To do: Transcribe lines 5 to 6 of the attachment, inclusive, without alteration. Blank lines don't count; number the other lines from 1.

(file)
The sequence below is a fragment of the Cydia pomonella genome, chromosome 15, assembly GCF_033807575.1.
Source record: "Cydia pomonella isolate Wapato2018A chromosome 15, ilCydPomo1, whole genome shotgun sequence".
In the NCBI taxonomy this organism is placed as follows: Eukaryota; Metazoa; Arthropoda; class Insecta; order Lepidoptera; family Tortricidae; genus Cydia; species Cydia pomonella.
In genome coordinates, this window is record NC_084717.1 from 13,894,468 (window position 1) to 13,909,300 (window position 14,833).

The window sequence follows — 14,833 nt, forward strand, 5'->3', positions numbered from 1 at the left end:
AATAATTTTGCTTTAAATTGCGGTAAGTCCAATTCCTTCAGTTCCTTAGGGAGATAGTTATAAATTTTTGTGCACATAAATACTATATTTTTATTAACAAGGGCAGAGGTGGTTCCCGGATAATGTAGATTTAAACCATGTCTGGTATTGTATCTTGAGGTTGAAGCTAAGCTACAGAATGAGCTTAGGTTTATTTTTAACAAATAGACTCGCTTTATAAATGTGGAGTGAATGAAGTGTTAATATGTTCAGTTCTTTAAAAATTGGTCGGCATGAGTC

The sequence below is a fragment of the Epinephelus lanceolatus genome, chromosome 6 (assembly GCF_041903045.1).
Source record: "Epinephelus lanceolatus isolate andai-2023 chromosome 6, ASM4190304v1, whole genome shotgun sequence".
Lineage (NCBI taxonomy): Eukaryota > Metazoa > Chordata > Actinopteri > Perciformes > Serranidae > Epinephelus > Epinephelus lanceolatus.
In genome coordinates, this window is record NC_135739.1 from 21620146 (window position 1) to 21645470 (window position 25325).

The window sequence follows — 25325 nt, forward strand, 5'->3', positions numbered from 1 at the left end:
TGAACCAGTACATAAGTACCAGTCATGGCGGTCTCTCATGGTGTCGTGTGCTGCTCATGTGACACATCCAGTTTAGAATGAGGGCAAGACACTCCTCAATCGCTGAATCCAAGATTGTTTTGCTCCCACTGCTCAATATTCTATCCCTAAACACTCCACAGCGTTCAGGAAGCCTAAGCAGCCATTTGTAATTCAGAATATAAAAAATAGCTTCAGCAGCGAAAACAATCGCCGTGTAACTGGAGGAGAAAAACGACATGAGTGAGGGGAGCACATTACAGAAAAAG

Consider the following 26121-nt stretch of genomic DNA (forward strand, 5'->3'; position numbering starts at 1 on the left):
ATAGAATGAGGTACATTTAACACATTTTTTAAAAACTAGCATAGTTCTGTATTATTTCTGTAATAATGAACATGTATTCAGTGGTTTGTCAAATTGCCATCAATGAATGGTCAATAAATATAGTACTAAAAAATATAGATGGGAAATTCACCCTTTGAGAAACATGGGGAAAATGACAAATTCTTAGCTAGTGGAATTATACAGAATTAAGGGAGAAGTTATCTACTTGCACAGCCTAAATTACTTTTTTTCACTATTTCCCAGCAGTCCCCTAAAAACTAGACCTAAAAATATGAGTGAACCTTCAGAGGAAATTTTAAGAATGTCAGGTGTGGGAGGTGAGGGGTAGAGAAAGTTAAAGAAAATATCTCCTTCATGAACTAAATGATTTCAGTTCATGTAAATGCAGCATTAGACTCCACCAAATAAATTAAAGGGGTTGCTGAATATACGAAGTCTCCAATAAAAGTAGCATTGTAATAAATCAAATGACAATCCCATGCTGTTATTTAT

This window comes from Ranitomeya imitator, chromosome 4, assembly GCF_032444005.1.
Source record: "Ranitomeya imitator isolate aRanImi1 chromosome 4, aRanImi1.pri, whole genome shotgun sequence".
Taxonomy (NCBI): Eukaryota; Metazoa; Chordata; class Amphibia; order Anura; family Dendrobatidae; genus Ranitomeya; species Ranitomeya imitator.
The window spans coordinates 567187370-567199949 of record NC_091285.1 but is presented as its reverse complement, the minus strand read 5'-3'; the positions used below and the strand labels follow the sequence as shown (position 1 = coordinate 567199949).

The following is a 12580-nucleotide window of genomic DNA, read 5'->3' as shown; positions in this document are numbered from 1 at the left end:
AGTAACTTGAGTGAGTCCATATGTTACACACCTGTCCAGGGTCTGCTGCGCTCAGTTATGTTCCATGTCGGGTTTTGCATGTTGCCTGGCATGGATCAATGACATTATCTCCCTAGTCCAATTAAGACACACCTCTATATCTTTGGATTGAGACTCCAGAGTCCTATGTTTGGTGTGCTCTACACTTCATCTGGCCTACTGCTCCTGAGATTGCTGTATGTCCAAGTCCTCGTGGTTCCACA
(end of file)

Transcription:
The window sequence follows — 14,833 nt, forward strand, 5'->3', positions numbered from 1 at the left end:
AATAATTTTGCTTTAAATTGCGGTAAGTCCAATTCCTTCAGTTCCTTAGGGAGATAGTTATAAATTTTTGTGCACATAAATACTATATTTTTATTAACAAGGGCAGAGGTGGTTCCCGGATAATGTAGATTTAAACCATGTCTGGTATTGTATCTTGAGGTTGAAGCTAAGCTACAGAATGAGCTTAGGTTTATTTTTAACAAATAGACTCGCTTTATAAATGTGGAGTGAATGAAGTGTTAATATGTTCAGTTCTTTAAAAATTGGTCGGCATGAGTC